Succeeding as a Police Officer and a Father

A police officer and his family
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A popular television show, tells the story of a family where the grandfather, father, two sons and a daughter are affiliated with the New York City Police Department. A former police commissioner, a former commissioner, an assistant district attorney, a veteran detective and a rookie officer all come from the same family. The entire Blue Bloods concept gives a new perspective on how law enforcement families can and should work. 

As many children of police officers will suggest, it can be tough being a great dad and law enforcement professional. In some ways, the skills and attitudes needed to be a competent and professional law enforcement officer can be at odds with the skills and attitudes needed to be a successful and supportive father. 

Law enforcement families often suffer when fathers (and mothers) who are officers have a hard time making the transition between work and home. “Leaving work in your locker before you head home after a shift is the best advice I can offer,” suggested one senior police officer with whom I spoke. But that is certainly easier said than done.

Stress Factors on Law Enforcement Families

Research suggests that law enforcement is one of the most stressful careers. Career Trends identifies being a police patrol officer as the 3rd most stressful job, which would not come as a surprise to most readers.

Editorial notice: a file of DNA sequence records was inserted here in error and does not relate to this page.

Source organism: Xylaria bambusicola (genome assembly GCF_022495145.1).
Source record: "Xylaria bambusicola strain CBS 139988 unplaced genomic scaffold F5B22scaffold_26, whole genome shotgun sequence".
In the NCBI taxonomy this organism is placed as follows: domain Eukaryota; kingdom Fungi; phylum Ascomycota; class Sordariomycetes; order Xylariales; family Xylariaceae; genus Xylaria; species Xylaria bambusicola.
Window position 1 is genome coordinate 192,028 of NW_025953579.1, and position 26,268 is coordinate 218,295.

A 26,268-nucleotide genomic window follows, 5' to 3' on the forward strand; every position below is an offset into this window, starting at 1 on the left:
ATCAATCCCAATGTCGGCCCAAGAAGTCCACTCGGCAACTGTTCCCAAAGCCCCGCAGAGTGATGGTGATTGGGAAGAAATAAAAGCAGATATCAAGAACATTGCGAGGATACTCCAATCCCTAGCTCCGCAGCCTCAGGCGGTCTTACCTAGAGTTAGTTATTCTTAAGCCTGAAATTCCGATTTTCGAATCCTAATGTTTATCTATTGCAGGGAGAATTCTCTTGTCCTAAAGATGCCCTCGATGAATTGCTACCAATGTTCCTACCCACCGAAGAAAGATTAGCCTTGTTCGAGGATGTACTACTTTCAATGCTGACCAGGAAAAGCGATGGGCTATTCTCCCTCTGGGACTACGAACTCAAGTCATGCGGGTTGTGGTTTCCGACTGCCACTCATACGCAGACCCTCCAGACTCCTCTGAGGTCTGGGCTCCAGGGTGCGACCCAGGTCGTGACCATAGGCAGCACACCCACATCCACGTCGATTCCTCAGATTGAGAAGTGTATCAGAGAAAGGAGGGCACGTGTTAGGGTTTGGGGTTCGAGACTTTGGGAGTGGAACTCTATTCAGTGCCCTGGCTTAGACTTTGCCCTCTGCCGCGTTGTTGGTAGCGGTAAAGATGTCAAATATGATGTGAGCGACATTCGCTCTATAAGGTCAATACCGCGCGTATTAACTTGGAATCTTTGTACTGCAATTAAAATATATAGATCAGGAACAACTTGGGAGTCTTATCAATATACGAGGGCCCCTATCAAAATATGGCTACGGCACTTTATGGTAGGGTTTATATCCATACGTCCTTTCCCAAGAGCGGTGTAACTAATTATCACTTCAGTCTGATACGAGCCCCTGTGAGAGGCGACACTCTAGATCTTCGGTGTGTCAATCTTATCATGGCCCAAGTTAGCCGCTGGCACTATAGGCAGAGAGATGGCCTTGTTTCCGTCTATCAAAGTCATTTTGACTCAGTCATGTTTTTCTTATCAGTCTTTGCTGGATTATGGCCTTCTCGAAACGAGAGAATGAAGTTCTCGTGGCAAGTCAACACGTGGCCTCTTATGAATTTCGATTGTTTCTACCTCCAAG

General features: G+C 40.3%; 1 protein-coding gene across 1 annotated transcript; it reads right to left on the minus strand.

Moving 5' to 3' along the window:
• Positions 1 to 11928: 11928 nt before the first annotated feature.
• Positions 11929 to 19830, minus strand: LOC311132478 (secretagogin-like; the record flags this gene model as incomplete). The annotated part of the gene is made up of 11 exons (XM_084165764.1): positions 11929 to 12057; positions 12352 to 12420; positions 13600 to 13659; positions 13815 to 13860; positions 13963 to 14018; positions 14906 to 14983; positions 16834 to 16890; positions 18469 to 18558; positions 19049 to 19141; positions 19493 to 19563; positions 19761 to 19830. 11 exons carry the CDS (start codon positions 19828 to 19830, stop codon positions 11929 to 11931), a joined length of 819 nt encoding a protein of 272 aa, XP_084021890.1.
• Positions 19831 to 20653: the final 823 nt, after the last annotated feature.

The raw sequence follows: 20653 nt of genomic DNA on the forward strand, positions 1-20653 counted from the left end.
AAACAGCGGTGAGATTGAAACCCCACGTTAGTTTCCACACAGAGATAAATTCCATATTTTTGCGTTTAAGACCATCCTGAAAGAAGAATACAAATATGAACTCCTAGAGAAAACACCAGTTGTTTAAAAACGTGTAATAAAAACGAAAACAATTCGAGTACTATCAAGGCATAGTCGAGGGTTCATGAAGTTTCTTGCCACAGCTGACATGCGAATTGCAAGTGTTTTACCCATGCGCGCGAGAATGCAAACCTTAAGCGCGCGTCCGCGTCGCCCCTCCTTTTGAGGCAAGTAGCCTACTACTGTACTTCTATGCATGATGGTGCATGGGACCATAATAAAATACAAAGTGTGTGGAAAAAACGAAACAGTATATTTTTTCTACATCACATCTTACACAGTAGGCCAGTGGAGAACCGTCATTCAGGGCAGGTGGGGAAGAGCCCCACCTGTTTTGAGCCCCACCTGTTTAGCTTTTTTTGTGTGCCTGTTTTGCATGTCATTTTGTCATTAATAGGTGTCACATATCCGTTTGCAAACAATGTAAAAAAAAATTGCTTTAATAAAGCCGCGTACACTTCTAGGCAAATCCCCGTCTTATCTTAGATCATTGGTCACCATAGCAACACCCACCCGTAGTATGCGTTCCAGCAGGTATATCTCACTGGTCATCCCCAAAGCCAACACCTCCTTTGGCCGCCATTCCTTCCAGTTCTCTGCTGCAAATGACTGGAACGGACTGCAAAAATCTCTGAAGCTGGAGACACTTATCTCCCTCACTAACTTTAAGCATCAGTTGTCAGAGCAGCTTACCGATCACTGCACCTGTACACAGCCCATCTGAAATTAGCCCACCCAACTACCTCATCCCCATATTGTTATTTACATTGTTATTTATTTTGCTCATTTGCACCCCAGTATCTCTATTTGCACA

Some factors contribute to that level of occupational stress. 

  • Shift Work and Sleep Deprivation: Shift work is an occupational hazard in the law enforcement world, and it can take its toll on family relationships. Officers can feel frustrated as dads when they are asleep or at work when their kids are home and awake, and that lack of time and attention to devote to families can drive wedges between fathers and families. Changing work shifts can also disrupt sleep patterns which can add stress to interactions at home and work.
  • Lack of Predictability: Life as a law enforcement officer can be inconsistent and erratic. Overtime work is often required, and frequently with little warning. An officer may need to testify in a criminal court hearing at times when he would otherwise be with family and may sit for hours waiting for his role as a witness. Emergencies can come up which require planned family activities to be disrupted. When normal family life is interrupted by work demands, stress can result.
  • The Brotherhood: As a paramilitary organization, police agencies have structures and cultures that tend to unite the officers in a common cause. In some ways, the co-workers take on many characteristics of a family and can come to seem even more like family than an officer’s real family. Loyalties can become divided, and when stresses happen at home, officers can find a place to retreat at work.
  • Authoritarian Roles: In law enforcement, the officer is trained over and over to take control of situations at work. When he is called to the scene of a crime or an accident, he becomes the immediate authority figure. That positional authority is an absolute need in stressful situations at work. But when an officer tries to use positional authority with his wife or children, he will often encounter rebellion, hurt feelings or withdrawal. An officer/father needs to be able to set aside the badge and its authority when he comes home and gets himself into a collegial family situation where the power is dispersed, and respect has to be earned.